June 22nd, 2011
|10:38 am - Mirror Room Review|
This post contains major spoilers for The Mirror Room. You've been warned.
On the Friday of WyrdCon, myself and 7 other players were locked in a room in a scenario which seemed vaguely reminiscent of the second worst game I’ve ever played.
My character was a very unpleasant man and I had some misgivings about playing him, which I wrote about here.
Well, I played the event. First the good news: The game was significantly better than The Cell. It was even better than I feared it would be.
I really didn’t think it would be as bad as The Cell, but I was worried about what I am terming “lazy writing.” I think I prefer larps in which the characters have detailed intertwined histories and several different motivations with a lot going on. Before the event, I suspected that I could have written the whole thing in an hour. I had an opportunity to read it after my character died and I think it might have taken me two hours. (I type fast).
I had hoped there was more going on to the game than just dealing with a rapist in their midst and there was. The players had to decide if they were going to do something depraved and wrong or if they were going to all die there in the mirror room. Unsurprisingly, depraved and wrong won out. There were a couple of dissenters, but they merely objected verbally and didn’t actually try to stop the depraved people.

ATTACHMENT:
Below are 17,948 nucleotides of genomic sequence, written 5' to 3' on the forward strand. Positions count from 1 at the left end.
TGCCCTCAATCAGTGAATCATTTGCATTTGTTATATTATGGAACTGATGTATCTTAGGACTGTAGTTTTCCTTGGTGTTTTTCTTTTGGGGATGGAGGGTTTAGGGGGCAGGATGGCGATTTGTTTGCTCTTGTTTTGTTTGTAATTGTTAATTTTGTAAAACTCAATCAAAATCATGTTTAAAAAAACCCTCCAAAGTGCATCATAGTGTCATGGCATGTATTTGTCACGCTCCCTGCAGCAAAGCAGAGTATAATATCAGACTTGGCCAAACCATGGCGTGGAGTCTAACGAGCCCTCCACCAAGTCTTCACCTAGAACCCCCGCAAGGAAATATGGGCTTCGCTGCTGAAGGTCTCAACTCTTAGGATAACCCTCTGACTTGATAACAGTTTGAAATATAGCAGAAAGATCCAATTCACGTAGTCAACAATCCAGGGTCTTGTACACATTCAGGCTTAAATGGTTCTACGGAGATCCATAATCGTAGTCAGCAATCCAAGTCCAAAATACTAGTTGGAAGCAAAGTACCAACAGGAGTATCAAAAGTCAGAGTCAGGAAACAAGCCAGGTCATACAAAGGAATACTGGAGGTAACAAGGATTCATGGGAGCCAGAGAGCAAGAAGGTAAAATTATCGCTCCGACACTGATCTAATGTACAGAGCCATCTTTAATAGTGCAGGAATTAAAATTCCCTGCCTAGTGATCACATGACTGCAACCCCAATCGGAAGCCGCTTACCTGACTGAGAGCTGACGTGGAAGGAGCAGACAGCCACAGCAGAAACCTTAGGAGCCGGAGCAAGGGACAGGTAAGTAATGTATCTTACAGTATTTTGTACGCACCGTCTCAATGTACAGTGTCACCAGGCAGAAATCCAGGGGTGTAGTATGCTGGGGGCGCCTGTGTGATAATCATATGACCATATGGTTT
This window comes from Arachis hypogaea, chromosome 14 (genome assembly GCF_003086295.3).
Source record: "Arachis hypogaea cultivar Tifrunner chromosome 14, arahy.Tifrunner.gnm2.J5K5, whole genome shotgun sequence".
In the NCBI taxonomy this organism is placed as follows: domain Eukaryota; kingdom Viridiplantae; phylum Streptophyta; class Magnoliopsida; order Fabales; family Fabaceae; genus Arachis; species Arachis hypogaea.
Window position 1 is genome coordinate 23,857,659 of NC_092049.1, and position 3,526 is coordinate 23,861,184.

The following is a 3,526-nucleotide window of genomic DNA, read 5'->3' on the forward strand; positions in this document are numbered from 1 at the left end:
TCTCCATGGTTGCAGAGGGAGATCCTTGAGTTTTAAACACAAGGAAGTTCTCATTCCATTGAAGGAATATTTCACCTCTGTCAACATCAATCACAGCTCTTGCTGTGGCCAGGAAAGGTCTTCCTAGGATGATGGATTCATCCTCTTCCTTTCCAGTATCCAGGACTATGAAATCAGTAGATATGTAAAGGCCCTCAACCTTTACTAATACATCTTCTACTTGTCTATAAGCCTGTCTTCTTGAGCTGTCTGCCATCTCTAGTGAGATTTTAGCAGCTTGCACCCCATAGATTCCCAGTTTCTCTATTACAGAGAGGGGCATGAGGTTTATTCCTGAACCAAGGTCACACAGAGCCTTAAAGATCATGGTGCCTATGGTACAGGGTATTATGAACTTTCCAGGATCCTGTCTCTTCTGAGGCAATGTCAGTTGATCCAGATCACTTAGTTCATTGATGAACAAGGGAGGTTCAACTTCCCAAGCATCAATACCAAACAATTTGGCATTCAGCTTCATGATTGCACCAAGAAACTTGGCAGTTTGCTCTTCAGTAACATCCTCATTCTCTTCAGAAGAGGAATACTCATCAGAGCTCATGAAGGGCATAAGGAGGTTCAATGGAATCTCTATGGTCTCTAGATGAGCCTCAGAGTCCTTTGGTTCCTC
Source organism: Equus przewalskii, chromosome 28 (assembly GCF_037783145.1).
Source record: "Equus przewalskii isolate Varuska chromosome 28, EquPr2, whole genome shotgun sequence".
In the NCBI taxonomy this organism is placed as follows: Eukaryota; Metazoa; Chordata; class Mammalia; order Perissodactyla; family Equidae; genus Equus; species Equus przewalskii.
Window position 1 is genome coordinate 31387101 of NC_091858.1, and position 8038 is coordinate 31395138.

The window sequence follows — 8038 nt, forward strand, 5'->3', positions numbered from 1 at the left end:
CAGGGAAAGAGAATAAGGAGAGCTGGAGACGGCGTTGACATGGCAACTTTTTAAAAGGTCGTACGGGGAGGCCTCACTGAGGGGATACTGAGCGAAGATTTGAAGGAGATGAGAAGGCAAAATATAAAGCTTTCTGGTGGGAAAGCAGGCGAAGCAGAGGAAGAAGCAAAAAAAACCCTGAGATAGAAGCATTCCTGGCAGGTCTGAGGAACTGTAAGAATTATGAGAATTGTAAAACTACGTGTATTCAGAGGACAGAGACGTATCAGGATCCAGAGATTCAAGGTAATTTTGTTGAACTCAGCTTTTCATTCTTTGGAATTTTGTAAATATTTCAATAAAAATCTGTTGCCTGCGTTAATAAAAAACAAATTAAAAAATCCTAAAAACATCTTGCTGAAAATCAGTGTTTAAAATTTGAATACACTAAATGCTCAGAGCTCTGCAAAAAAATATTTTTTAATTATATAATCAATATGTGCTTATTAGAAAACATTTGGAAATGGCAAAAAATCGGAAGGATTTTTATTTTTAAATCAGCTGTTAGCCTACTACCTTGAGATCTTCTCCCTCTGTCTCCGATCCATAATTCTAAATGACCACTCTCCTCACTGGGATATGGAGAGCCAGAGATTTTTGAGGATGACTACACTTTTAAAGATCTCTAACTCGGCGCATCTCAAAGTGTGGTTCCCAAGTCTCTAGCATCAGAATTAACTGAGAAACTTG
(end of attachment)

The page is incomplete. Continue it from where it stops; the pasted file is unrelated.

The writer of Mirror Room had a whole backstory of why things were happening to us, but the players had no way of learning it. In fact, the writer freely admits that in the scenario. The players will learn what they have to do, but they won’t ever have a chance of understanding why. I’m not sure that was important to the scenario.
The main issue I have with the game is not the scenario itself, but of setting player expectations. The main thrust of the game is the arguments the player characters have with each other. The blurb for the game and the pre-game briefing really need to highlight it. I mean explicitly say it: this is a game of confrontations. Do not sit back and be idle; have strong convictions and be prepared to argue with the other players about them. Without that briefing, players will focus on trying to escape or figuring out what is going on, which really isn’t the point of the event and will lead to player frustration.